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What We Learned from the Spurs win over the Suns

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Unexpected blowout upsets that come when wins are scarce as starters rest ... are cool.

NBA: San Antonio Spurs at Phoenix Suns Joe Camporeale-USA TODAY Sports

I’m in a strange situation as a Spurs fan right now. I’m indifferently interested, or interestedly indifferent. Sound weird? I’ll try to explain.

With weekend games it’s normally like that for me here in Germany: I wake up on a Saturday or Sunday morning, I make some tea, and then I watch the Spurs game – while trying not to touch my smartphone, so I don’t see if the Silver & Black won or lost. When I succeed, and it turns out we lost, the next couple of hours are ruined. It’s always been that way. Even in the Big 3 era when we had already secured home-court advantage. I hate it when my team loses. The sentence “It’s just a game” makes no sense to me whatsoever in the two or three hours after a loss. Usually, that is. Because it isn’t like that right now.

I welcome the idea of the Spurs trying to make the play-in, or the playoffs even, but I don’t mind all too much when we’re losing. Which makes me sort of indifferent to losses, while still highly interested.

Let me emphasize that I don’t believe in tanking. I don’t see how losing now helps you win in the future. I want the young core to develop, not changing the structure of a team’s makeup and goals just to get a better teammate in the draft. Nothing beats experience, particularly not in basketball. Trying to win and failing is part of the learning curve to actually winning. Better to take that step now than next season. What I learned in the Phoenix game is that, San Antonio’s young core is perfectly capable of winning meaningful NBA games against high-class opposition.

Observations

  • The starting lineup basically screamed “scheduled defeat” and little in the first four minutes suggested otherwise. Then Pop took an early timeout, and the guys came back like a bunch of Energizer bunnies. Derrick White swished two threes and before the Suns knew what had hit them the Spurs had a double-digit lead. And what often this season for the Spurs turned out to be an advantage waiting to be lost actually turned out be a lead continually extended. This was achieved by six players picked by the Spurs no earlier than 11th, one undrafted guy brought into the league by the Spurs, and two veterans. And it happened on the road against the team with the second-best record in the Western Conference, putting an end to their 10-game home winning streak! Quite clearly, this is the very definition of successful team building through player development – and the San Antonio Spurs are the Gold Standard in that department!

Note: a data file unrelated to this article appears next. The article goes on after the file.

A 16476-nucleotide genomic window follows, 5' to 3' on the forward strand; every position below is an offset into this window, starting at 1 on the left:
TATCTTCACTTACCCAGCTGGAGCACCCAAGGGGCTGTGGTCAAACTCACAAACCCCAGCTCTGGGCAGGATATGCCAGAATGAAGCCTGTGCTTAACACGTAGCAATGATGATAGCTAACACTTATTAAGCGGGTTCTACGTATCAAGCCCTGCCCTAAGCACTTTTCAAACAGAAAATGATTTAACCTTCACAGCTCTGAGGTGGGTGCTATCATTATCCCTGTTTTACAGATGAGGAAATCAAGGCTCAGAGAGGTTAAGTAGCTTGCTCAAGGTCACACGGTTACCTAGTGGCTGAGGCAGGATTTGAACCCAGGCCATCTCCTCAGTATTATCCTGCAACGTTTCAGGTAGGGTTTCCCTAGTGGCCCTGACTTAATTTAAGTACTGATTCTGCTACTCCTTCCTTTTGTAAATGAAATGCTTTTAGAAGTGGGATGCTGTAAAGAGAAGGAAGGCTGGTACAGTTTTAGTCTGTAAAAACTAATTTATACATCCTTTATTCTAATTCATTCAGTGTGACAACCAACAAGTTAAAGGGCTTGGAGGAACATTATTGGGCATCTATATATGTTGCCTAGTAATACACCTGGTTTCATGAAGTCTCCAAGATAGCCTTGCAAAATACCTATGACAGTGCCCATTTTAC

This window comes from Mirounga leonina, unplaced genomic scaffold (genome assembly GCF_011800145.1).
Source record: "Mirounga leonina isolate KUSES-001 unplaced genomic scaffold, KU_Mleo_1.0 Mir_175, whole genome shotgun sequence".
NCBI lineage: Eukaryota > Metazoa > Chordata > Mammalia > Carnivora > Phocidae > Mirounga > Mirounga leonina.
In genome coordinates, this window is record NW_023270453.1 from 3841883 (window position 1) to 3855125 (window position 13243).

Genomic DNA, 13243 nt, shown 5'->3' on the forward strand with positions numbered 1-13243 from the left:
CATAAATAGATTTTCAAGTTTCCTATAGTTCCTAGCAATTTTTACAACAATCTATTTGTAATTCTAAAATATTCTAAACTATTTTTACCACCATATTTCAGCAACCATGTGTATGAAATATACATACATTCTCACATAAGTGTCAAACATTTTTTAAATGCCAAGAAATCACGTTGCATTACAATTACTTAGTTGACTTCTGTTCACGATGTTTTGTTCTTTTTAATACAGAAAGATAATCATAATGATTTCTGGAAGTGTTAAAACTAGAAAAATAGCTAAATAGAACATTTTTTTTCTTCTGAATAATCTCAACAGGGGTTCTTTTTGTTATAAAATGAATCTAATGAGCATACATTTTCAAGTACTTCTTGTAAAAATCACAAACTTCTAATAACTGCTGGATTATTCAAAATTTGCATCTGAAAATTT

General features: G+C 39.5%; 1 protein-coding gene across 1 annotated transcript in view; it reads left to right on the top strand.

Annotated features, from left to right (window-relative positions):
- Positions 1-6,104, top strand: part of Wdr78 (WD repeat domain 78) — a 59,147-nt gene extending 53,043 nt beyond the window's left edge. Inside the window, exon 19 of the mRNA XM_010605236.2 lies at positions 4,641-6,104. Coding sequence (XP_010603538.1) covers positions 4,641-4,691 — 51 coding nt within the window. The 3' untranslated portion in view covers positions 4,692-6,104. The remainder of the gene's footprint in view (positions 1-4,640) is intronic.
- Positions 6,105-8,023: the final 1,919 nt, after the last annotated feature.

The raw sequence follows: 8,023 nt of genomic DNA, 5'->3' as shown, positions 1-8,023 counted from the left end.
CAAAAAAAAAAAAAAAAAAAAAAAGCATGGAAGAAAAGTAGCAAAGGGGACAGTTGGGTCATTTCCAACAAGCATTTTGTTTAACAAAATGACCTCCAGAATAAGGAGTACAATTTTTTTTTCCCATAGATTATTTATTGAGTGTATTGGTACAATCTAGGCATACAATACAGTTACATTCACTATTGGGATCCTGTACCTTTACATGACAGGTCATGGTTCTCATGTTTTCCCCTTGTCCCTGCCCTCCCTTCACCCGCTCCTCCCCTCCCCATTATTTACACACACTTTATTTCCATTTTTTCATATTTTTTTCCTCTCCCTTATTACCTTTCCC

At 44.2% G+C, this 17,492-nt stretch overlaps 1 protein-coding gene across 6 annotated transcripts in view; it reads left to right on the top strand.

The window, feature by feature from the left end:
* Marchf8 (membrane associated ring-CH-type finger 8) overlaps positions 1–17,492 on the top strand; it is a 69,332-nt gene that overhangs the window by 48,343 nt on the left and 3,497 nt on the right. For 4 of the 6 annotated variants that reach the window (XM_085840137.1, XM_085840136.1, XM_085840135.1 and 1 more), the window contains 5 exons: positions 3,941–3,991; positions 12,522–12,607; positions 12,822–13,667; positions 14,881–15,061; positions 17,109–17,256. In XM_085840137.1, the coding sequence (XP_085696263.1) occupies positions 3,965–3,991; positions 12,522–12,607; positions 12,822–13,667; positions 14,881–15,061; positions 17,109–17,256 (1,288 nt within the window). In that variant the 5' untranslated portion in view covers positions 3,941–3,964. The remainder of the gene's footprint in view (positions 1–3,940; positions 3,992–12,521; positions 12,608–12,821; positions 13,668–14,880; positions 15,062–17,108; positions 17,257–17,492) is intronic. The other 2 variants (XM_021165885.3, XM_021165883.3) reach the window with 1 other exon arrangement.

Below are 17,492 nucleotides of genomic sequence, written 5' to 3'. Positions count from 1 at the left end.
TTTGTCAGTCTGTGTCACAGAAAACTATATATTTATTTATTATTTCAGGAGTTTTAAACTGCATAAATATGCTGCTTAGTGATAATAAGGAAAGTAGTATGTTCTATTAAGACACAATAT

• The starting five consisted solely of homegrown talent. Three number 29 picks, one number 19 pick, and an undrafted guy. Compare this to starting lineup of the New Orleans Pelicans: a number 1 pick in Zion, a number 2 in Ball, a number 2 in Ingram. And now look where they’re currently placed in the Western Conference – behind the Spurs.
  • The Spurs rested their best mid-range shooter and playmaker in DeMar, their best long-range shooter in Patty, and their most impactful defender in fringe DPOY candidate Jakob. What should have resulted in less shooting, playmaking, and rim protection ... didn’t. Dejounte flourished in isolation, smoothly swishing a number of mid-rangers, Devin Vassel and Derrick White provided quality shooting with a combined 7 from 13 from beyond the arc, Derrick also connected the dots and Drew Eubanks showed everyone who didn’t already know that he is an NBA player and as such a force to be reckoned with. Just ask former No1 pick Deandre Ayton, who was outwilled and outplayed by the energetic Eubanks.
  • The absences of DeMar and Patty not only showed that the young ones can shoulder their scoring load, at least on a good day, it also showed that their replacements provide the defensive stability the two veterans fail to provide. Perimeter defense looked vastly improved compared to recent outings, resulting in the Suns only hitting 22 percent from beyond the arc on 27 attempts.

The future looks good. And I wouldn’t be too surprised if an addition by subtraction effect is in the realm of possibility.